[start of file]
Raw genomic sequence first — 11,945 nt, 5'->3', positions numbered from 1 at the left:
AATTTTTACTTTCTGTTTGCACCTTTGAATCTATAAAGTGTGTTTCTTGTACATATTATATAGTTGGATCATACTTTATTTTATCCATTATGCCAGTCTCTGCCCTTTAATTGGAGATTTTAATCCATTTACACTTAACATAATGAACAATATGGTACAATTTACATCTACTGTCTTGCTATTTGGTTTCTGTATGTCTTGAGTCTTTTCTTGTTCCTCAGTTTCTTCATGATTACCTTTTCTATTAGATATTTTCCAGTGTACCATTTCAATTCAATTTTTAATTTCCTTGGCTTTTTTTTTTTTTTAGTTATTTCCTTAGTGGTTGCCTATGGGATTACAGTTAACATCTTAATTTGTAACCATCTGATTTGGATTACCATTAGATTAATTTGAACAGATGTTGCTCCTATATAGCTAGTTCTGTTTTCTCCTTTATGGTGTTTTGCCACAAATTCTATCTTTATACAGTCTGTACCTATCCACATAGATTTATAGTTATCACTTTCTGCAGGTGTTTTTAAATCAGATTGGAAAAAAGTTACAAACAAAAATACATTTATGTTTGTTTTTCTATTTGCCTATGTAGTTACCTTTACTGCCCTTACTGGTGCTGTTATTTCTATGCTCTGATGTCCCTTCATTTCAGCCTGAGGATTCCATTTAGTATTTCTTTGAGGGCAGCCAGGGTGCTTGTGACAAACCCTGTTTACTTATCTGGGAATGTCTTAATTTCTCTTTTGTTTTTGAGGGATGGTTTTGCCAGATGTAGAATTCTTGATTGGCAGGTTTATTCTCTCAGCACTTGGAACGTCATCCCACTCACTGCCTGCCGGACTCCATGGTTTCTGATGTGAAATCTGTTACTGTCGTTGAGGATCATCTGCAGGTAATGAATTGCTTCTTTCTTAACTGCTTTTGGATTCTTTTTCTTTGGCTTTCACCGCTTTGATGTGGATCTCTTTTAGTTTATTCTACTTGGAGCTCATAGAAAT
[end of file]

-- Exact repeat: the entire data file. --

Raw genomic sequence first — 11,945 nt, 5'->3', positions numbered from 1 at the left:
AATTTTTACTTTCTGTTTGCACCTTTGAATCTATAAAGTGTGTTTCTTGTACATATTATATAGTTGGATCATACTTTATTTTATCCATTATGCCAGTCTCTGCCCTTTAATTGGAGATTTTAATCCATTTACACTTAACATAATGAACAATATGGTACAATTTACATCTACTGTCTTGCTATTTGGTTTCTGTATGTCTTGAGTCTTTTCTTGTTCCTCAGTTTCTTCATGATTACCTTTTCTATTAGATATTTTCCAGTGTACCATTTCAATTCAATTTTTAATTTCCTTGGCTTTTTTTTTTTTTTAGTTATTTCCTTAGTGGTTGCCTATGGGATTACAGTTAACATCTTAATTTGTAACCATCTGATTTGGATTACCATTAGATTAATTTGAACAGATGTTGCTCCTATATAGCTAGTTCTGTTTTCTCCTTTATGGTGTTTTGCCACAAATTCTATCTTTATACAGTCTGTACCTATCCACATAGATTTATAGTTATCACTTTCTGCAGGTGTTTTTAAATCAGATTGGAAAAAAGTTACAAACAAAAATACATTTATGTTTGTTTTTCTATTTGCCTATGTAGTTACCTTTACTGCCCTTACTGGTGCTGTTATTTCTATGCTCTGATGTCCCTTCATTTCAGCCTGAGGATTCCATTTAGTATTTCTTTGAGGGCAGCCAGGGTGCTTGTGACAAACCCTGTTTACTTATCTGGGAATGTCTTAATTTCTCTTTTGTTTTTGAGGGATGGTTTTGCCAGATGTAGAATTCTTGATTGGCAGGTTTATTCTCTCAGCACTTGGAACGTCATCCCACTCACTGCCTGCCGGACTCCATGGTTTCTGATGTGAAATCTGTTACTGTCGTTGAGGATCATCTGCAGGTAATGAATTGCTTCTTTCTTAACTGCTTTTGGATTCTTTTTCTTTGGCTTTCACCGCTTTGATGTGGATCTCTTTTAGTTTATTCTACTTGGAGCTCATAGAAAT